Based on the above, is there a need for interim legal secretaries? The answer is a qualified yes. Peaks in workflow that require periods of intense typing, staff absences and training secretaries for a position create a market for interim legal secretaries. Firms that do a good job at this can see some financial improvements that flow to their bottom line. Agencies can help if the agency has a pool of quality legal secretaries available. However, for a strong experienced legal secretary, who can work with senior partners, the more practical avenue for hiring is still traditional permanent placement which can involve hiring an agency to try and attract a top legal secretary away from an existing position.

The economic analysis, as illustrated by StaffRite for attorneys, and ParaStaff for paralegals, demonstrates a real value in the use of more interim staff. It just costs too much money for law firms to carry full-time staff in areas where the staff is underutilized when interim personnel can quickly add substantial profits.

* Karl Schieneman, Esq. Managing Director and Karen Catanzaro, Support Staff Recruiting Director for Legal Network, a Pittsburgh based legal staffing and consulting company.

The Case For Using Contract Attorneys in Pittsburgh

The Current Legal Marketplace

It is no secret that practicing law in the 1990’s has become more challenging than perhaps any other time period. The competitive business climate of Corporate America forced service providers, including law firms, to provide more for less. This economic pressure has caused many law firms to downsize, limit growth, and/or stretch out partnership tracks for many associates. Adding tension to this environment is the growing population of practicing lawyers. Recently, several articles in the Pittsburgh Business Times have observed similar difficulties exist in the Pittsburgh legal marketplace . This article, however, will not focus on the problems illuminated in the other articles, but will suggest an opportunity for law firms to acquire a competitive advantage in the current market place.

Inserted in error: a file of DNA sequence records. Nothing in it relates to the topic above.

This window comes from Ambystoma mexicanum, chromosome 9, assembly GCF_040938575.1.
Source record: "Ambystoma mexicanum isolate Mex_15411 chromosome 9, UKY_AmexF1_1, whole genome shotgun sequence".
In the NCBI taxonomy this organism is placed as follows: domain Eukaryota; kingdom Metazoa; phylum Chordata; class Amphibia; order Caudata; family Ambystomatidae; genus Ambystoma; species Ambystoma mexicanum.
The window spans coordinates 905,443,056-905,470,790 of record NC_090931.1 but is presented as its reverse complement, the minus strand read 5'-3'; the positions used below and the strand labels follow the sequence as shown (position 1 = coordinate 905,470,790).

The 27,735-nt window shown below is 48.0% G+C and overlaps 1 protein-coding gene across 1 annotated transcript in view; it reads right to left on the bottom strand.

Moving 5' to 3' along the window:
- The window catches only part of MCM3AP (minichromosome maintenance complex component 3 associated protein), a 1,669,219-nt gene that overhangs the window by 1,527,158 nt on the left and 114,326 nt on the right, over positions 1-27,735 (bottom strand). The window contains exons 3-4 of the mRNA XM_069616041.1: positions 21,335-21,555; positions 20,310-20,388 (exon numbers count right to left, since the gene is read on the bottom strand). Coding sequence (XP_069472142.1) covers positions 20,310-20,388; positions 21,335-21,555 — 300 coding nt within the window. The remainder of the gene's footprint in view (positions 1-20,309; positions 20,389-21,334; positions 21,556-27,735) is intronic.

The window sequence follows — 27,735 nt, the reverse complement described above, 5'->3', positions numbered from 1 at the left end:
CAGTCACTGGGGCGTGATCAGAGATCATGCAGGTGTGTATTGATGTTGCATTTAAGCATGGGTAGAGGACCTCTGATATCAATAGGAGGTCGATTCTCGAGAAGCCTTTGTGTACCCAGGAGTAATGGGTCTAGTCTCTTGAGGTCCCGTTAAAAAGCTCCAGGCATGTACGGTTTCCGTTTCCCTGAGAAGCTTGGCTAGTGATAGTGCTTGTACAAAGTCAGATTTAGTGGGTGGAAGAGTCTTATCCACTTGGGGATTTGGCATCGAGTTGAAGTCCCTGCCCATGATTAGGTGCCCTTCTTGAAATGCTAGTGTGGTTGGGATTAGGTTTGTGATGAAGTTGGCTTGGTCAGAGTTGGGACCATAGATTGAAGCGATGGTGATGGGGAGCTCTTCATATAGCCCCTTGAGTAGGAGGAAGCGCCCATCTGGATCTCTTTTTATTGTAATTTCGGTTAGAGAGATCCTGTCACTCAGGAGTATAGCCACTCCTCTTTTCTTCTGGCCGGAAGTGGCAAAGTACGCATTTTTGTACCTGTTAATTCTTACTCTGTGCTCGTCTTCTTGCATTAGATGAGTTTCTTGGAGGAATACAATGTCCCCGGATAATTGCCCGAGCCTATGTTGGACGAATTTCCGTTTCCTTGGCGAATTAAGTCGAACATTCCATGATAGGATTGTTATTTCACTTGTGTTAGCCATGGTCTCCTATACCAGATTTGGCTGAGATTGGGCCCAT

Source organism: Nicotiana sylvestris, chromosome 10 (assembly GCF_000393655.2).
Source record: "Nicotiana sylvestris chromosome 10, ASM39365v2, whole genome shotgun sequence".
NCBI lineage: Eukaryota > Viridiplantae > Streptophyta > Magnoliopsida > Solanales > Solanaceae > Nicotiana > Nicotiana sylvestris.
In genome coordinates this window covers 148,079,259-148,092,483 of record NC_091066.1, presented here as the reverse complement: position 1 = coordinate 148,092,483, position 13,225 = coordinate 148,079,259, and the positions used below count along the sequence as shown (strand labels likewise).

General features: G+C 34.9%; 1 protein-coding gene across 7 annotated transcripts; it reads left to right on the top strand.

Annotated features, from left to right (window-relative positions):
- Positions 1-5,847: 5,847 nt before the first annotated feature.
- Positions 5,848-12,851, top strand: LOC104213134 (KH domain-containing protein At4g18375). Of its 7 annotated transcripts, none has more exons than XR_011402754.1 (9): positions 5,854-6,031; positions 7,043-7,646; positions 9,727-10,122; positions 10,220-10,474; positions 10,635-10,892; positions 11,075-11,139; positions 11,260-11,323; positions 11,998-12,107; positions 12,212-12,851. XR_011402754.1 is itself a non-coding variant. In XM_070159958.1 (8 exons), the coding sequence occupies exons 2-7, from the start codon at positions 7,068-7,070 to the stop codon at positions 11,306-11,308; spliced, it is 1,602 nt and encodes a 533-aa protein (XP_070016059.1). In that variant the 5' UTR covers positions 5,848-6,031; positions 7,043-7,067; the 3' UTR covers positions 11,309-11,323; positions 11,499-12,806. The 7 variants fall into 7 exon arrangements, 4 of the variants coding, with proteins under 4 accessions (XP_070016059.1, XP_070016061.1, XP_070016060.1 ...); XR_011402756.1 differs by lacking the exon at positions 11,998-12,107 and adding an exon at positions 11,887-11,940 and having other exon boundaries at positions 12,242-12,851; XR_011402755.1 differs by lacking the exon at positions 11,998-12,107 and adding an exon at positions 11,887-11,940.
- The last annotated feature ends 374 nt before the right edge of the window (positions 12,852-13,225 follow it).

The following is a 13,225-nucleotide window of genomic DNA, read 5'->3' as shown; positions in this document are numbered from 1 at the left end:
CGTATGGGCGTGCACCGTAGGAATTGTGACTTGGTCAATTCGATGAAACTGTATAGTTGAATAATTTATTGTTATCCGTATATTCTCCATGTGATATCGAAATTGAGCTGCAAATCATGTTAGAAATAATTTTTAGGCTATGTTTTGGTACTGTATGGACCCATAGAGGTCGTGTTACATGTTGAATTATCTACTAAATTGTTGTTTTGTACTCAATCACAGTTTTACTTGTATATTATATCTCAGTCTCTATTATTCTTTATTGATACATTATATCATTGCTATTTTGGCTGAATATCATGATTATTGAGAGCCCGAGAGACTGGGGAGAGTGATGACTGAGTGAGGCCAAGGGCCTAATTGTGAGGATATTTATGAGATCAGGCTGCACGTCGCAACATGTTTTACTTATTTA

Contract Attorneys as Part of the Solution

A partial solution to the competitive demands on Pennsylvania law firms suggested in Pennsylvania Law 1994: the State of the Profession, is that “law firms will need to innovate in order to compete and survive, let alone succeed, in this new environment. The first “Innovative Solution” suggested by this analysis is to use outsourcing to reduce costs. The article states:

Costs will need to be controlled as never before. Staffing ratios must be revisited, benefits packages streamlined, part-time and temporary employment and “outsourcing” explored, with the concomitant reductions in space requirements and, therefore, occupancy costs, through heralded “virtual corporation.”

In fact, one might argue that the solution of “contract attorneys” is no longer an innovation; it is commonplace in most large metropolitan centers across the country with some of the largest law firms and Fortune 500 companies using contract attorneys. Currently there are established contract attorney services in Boston, New York, Philadelphia/Wilmington, Baltimore, Hartford, Northern New Jersey, Washington D.C., Chicago, Milwaukee, New Orleans, Houston, Dallas, San Francisco, and Los Angeles. Pittsburgh now through Legal Network Ltd joins the growing list of metropolitan areas in offering such a solution.

The Benefits of Contract Attorneys

The following is a list of documented benefits realized by organizations which utilize contract attorneys: